For this reason it is important to realise that many if not most financial models cannot be used as sharp predictive instruments. There are, however, a number of other respectable uses of financial models. These include projections of assumptions made, assessment of possible uncertainty, risk or opportunity, including different kinds of sensitivity analysis and calculation of buffers or margins that may be needed to compensate for adverse developments, ie when things do not go your way. Such approaches are of importance for defining regulatory minimum capital requirements and for capital allocation and performance measurement.

Some models and methods

With the background given I would finally like to mention some concrete approaches that seem to be fruitful for further research. A general reference that gives a critical overview of a part of this vast field is ‘Risk Management and Analysis, Vol. 1’ edited by Carol Alexander, Wiley 1998.

It is a general experience that a deep understanding of the phenomenon to be modelled is the best starting point. Models with elements of market behaviour satisfy this requirement to a certain extent. The assumption of no arbitrage has been fruitful for the area of stochastic financial calculus, including models for derivative instruments. These models are used in pricing and are put to the test there.
Still, actual behaviour may differ from theoretical assumption. In such fields as credit or counterparty risk there seems to be room for more analysis. First there is a need to link default risk to properties of the debtor. Much have been done in credit scoring where the law of large numbers seems to be working, but there are several areas where default is relatively scarce or comes in batches. There is a need to sort out risk determining factors and find more frequent proxies for default. Given sufficient and relevant data this is an area for statistical analysis, including cluster analysis and various kind of structure-finding methods. There are connections with non-life insurance, which faces similar problems for pricing insurance risk, but usually with more statistics available. The increasing capacity of computers makes certain methods or approaches more practical than before. One example is methods based on the Bayesian approach that can be combined with empirical data rather than subjective a priori information. Here we have eg credibility methods in insurance and the area of stochastic simulation for Bayesian inference, known as the Markov chain Monte Carlo approach.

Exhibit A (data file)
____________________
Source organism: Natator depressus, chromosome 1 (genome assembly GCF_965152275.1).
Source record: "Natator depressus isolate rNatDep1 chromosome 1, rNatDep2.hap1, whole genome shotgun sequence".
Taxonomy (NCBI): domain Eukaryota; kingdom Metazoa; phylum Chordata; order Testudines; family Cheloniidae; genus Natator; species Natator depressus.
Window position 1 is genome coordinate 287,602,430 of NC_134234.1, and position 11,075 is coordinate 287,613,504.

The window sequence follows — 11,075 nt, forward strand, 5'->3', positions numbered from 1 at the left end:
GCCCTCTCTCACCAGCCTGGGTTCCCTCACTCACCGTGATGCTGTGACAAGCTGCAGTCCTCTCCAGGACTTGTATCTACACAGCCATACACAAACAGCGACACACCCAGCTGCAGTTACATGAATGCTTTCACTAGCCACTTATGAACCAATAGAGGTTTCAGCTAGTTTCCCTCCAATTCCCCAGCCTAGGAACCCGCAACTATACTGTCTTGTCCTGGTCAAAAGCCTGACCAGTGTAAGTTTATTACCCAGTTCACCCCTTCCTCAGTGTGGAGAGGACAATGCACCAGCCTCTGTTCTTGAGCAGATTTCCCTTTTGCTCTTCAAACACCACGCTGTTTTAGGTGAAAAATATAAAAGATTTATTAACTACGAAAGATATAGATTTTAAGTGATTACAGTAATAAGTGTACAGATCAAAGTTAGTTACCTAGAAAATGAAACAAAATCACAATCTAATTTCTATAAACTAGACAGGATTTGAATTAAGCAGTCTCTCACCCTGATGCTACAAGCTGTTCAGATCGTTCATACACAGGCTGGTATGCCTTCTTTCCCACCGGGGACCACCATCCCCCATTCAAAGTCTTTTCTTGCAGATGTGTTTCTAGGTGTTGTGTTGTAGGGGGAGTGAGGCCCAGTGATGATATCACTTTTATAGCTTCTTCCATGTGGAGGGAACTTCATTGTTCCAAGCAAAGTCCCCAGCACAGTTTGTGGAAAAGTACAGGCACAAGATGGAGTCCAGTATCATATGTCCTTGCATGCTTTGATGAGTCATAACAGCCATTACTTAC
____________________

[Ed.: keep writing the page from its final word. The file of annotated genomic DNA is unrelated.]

Models describing inhomogeneous processes, especially rare or catastrophic events are of interest, although there are limits for what can be said in such cases. Information is scarce and it may take a very long time to evaluate whether decisions based on the models were correct. Extreme value theory can be explored further, but perhaps best within the framework of sensitivity testing rather than prediction.

When measuring the total exposure to risk of a financial entity, it is clear that models should reflect various kinds of dependencies. Such dependencies occur between consecutive periods of time and between various types of activities. Models incorporating dynamic control mechanisms can explain some of the dependencies over time. In a more descriptive approach, there seems to be further work to be done in finding and describing correlation between asset types and, in case of insurance, correlation between types of business. One area where such interactions are studied is the area of asset liability models, where there is interaction between the two sides of the balance sheet. Future development and experience with such models can be expected.

Please contact:

Björn Palmgren - Chief Actuary Finansinspektionen, the Financial Supervisory Authority of Sweden and a member of the Data Security project at SICS
Tel: +46 8 787 80 00